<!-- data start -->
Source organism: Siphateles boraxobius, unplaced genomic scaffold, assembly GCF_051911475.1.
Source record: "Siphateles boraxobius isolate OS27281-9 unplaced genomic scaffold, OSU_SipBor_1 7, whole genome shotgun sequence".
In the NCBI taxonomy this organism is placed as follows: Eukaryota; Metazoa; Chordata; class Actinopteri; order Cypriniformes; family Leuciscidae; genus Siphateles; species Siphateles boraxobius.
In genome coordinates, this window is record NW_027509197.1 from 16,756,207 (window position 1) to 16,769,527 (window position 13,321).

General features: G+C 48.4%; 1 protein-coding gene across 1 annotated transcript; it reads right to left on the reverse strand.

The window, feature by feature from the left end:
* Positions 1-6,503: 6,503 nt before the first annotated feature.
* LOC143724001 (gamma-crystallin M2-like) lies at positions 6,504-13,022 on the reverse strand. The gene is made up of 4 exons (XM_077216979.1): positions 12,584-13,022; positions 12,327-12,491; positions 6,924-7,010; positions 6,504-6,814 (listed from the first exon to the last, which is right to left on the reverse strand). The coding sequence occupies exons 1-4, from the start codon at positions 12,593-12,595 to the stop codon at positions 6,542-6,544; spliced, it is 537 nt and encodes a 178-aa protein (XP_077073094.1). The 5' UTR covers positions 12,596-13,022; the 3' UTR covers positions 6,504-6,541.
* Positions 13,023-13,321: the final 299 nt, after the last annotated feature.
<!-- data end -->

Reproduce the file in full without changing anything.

Source organism: Siphateles boraxobius, unplaced genomic scaffold, assembly GCF_051911475.1.
Source record: "Siphateles boraxobius isolate OS27281-9 unplaced genomic scaffold, OSU_SipBor_1 7, whole genome shotgun sequence".
In the NCBI taxonomy this organism is placed as follows: Eukaryota; Metazoa; Chordata; class Actinopteri; order Cypriniformes; family Leuciscidae; genus Siphateles; species Siphateles boraxobius.
In genome coordinates, this window is record NW_027509197.1 from 16,756,207 (window position 1) to 16,769,527 (window position 13,321).

General features: G+C 48.4%; 1 protein-coding gene across 1 annotated transcript; it reads right to left on the reverse strand.

The window, feature by feature from the left end:
* Positions 1-6,503: 6,503 nt before the first annotated feature.
* LOC143724001 (gamma-crystallin M2-like) lies at positions 6,504-13,022 on the reverse strand. The gene is made up of 4 exons (XM_077216979.1): positions 12,584-13,022; positions 12,327-12,491; positions 6,924-7,010; positions 6,504-6,814 (listed from the first exon to the last, which is right to left on the reverse strand). The coding sequence occupies exons 1-4, from the start codon at positions 12,593-12,595 to the stop codon at positions 6,542-6,544; spliced, it is 537 nt and encodes a 178-aa protein (XP_077073094.1). The 5' UTR covers positions 12,596-13,022; the 3' UTR covers positions 6,504-6,541.
* Positions 13,023-13,321: the final 299 nt, after the last annotated feature.